Here’s something that sounds too good to be true, reports Fortune's Andrew Zaleski: a 3D printer that churns out objects in full color and uses everyday office paper (instead of plastic) as the build material. A product like that could revolutionize the home design and construction business.
In fact, this is exactly what Mcor Technologies unveiled at the Consumer Electronics Show in Las Vegas this week. The new 3D printer, Arke is the desktop version of an industrial-size, paper-based, full-color printer the company released in 2013. Zaleski describes how it works:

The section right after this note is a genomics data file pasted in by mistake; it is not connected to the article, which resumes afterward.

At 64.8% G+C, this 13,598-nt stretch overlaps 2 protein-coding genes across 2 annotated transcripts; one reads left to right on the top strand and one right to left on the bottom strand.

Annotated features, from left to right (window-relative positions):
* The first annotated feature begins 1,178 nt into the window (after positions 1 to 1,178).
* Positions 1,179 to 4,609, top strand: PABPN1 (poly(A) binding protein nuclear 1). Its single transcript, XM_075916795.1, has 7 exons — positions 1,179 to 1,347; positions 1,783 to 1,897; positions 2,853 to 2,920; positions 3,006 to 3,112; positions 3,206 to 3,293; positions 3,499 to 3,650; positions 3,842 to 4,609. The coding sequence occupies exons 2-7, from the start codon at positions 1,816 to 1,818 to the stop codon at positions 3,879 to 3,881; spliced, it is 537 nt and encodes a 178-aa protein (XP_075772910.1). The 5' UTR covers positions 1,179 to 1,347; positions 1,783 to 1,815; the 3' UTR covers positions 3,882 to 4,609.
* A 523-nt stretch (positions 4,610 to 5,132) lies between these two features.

Instead of plastics or other materials, the printer uses an adhesive to stick together sheets of paper fed into the machine in a fashion similar to that of 2D laser printers. Once sheets of paper have been layered on top of one another, a slicer cuts the profile of the shape being printed. What the machine spits out at the end looks like a block of office paper, but the finished print is actually on the inside. The sections of paper sheets that are glued together more strongly make up the 3D print, while the sections of paper sheets loosely adhered serve as a support structure to keep the 3D print intact until it’s finished. When complete, a person peels away the excess paper, leaving behind the final 3D print.